This is how you learned your native language. This is how you think when you are fluent in a language. You don't know the dictionary meanings of all words, you just know how to use them together to communicate your ideas. Sometimes you have to get creative, but that's easy because you aren't stuck searching for a word that you haven't learned yet.
This is what duolingo is doing, and it is brilliant. It's also hard, and you're probably conditioned by your education to hate it, but it is the only way you will ever become fluent in Chinese, rather than just speaking Chinglish. In order to make the most of it you have to do a few things:
Stop trying to remember things. Repetition is key, meaning is irrelevant. The more you use a word, the more comfortable you are with applying it to new things. Once you've seen it in a sufficient number of contexts, you'll naturally know how to use it. But this means:
You'll have to repeat lessons A LOT more than usual. This is part of the reason I hated the old system and love crowns. The idea that you "learn" a word and then just have to "review" it later is not how language acquisition works. Instead, you need to naturalize a word, deeply internalizing it's use, so that a sentence just feels right with it, or feels wrong without it.
This means you can stop worrying about getting things wrong. This is one of my favorite features of duolingo. You probably learned to "study" things so that you would get points by giving correct answers on tests. Most of that probably went in one ear and right back out the other. Language isn't about scoring points, it's about retention, and in order to build retention, you need to build context. Both "right" and "wrong" answers help build this context. Duolingo makes a different sound each time you get something wrong, versus get it right. If I'm lingering over a word, I can almost hear the sound in my head, telling me if it will be right or wrong. Because I've been through this decision making process many many times before.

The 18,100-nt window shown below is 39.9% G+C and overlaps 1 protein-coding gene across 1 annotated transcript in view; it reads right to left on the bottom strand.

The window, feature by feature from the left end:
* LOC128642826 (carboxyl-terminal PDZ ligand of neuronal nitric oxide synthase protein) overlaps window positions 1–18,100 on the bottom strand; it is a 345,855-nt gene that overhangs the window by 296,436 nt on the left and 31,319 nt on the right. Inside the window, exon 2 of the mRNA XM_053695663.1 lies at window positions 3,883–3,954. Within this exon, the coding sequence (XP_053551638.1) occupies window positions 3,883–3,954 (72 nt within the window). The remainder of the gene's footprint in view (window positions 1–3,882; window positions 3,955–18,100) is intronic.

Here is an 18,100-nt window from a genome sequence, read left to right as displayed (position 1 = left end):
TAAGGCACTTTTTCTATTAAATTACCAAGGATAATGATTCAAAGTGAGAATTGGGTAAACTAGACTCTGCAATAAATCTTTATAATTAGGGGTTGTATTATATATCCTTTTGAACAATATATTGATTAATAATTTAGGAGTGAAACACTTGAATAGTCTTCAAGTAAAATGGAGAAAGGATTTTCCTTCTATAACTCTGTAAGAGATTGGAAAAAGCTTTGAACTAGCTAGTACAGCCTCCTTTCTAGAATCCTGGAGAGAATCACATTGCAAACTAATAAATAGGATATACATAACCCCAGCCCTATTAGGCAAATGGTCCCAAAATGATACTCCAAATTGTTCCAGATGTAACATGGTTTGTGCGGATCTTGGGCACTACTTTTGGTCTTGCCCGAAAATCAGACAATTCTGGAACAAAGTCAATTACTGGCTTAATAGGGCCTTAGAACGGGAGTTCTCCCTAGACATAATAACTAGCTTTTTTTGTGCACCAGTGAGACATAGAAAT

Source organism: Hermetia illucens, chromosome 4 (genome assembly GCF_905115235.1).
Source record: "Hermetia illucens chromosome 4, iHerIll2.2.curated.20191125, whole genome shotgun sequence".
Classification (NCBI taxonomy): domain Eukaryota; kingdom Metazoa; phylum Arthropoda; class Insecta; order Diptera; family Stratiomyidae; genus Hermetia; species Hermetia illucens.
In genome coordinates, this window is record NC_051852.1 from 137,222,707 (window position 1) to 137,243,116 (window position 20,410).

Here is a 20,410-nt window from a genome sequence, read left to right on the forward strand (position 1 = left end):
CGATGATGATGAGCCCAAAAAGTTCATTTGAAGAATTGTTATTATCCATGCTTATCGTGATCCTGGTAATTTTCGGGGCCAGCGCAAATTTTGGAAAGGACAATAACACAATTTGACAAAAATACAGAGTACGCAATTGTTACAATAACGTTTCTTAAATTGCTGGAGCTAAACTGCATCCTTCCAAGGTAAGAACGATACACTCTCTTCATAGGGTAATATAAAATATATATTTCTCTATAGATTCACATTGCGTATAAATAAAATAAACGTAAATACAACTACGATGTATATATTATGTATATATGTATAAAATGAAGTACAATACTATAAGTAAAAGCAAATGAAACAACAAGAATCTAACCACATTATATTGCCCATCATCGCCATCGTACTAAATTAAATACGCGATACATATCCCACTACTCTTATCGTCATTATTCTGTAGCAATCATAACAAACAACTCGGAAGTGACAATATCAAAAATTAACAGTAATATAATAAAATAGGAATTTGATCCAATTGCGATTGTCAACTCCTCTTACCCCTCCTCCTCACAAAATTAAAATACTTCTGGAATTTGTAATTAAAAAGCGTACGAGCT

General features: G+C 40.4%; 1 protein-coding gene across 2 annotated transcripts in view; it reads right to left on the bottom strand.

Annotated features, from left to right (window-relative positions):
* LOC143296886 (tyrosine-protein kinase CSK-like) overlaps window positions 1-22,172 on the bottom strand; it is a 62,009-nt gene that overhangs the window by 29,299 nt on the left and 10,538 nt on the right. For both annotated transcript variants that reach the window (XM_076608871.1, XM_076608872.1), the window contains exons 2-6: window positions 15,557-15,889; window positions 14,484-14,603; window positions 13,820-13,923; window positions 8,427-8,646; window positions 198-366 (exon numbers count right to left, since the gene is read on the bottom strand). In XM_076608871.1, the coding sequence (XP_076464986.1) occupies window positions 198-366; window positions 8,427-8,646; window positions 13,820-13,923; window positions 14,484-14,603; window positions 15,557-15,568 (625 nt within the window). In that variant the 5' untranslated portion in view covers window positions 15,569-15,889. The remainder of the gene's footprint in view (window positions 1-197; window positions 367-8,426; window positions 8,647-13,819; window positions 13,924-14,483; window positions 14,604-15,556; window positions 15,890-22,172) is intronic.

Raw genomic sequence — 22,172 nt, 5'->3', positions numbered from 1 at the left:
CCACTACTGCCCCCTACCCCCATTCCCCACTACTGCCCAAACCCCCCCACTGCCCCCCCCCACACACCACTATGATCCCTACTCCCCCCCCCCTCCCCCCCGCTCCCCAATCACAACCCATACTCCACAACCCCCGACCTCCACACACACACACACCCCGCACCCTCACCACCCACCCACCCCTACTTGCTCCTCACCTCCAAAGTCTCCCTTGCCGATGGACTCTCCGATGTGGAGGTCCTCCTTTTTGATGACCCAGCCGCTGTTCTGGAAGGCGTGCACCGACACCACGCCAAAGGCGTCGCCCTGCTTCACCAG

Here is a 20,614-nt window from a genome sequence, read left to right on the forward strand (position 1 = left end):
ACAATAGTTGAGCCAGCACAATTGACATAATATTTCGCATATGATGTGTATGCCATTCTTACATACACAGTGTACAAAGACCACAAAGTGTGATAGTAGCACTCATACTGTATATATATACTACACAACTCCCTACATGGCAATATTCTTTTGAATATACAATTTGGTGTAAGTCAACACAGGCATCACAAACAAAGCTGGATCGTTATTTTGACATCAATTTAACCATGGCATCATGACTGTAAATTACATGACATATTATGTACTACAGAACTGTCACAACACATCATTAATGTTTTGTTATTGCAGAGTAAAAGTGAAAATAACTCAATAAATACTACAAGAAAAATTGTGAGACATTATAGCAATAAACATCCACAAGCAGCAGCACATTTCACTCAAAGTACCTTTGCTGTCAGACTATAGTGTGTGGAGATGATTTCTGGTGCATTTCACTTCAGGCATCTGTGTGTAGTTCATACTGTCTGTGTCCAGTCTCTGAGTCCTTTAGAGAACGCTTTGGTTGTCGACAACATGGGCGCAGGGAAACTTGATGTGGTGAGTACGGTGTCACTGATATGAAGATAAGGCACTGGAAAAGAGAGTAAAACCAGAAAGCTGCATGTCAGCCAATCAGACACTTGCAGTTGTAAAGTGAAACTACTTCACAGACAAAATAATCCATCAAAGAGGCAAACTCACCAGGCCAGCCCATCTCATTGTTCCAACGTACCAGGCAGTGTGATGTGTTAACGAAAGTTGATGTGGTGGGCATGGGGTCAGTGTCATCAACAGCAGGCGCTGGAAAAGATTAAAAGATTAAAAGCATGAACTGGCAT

If you are a "slow but steady" 10 points a day learner, with careful notes, trying to remember each lesson, then you will probably never get anywhere. Instead you need to think like a child learning their first language - don't think "what does this mean in English?" but instead "does this feel right?" and "does this sound wrong?"
The hardest thing is that this means you will honestly have very little incentive to keep learning, because this is not as rewarding as memorizing a word and getting a nice shiny gold skill level. And that's where motivation is the key. If you really want to learn Chinese, and have things in your life that draw you to the language, places where you want to use the language, people you want to talk to, and books you want to read, you'll stick with it, and you'll learn. If you don't have any of these, then it will probably be impossible for you to learn the language simply because you think you should, no matter how you study.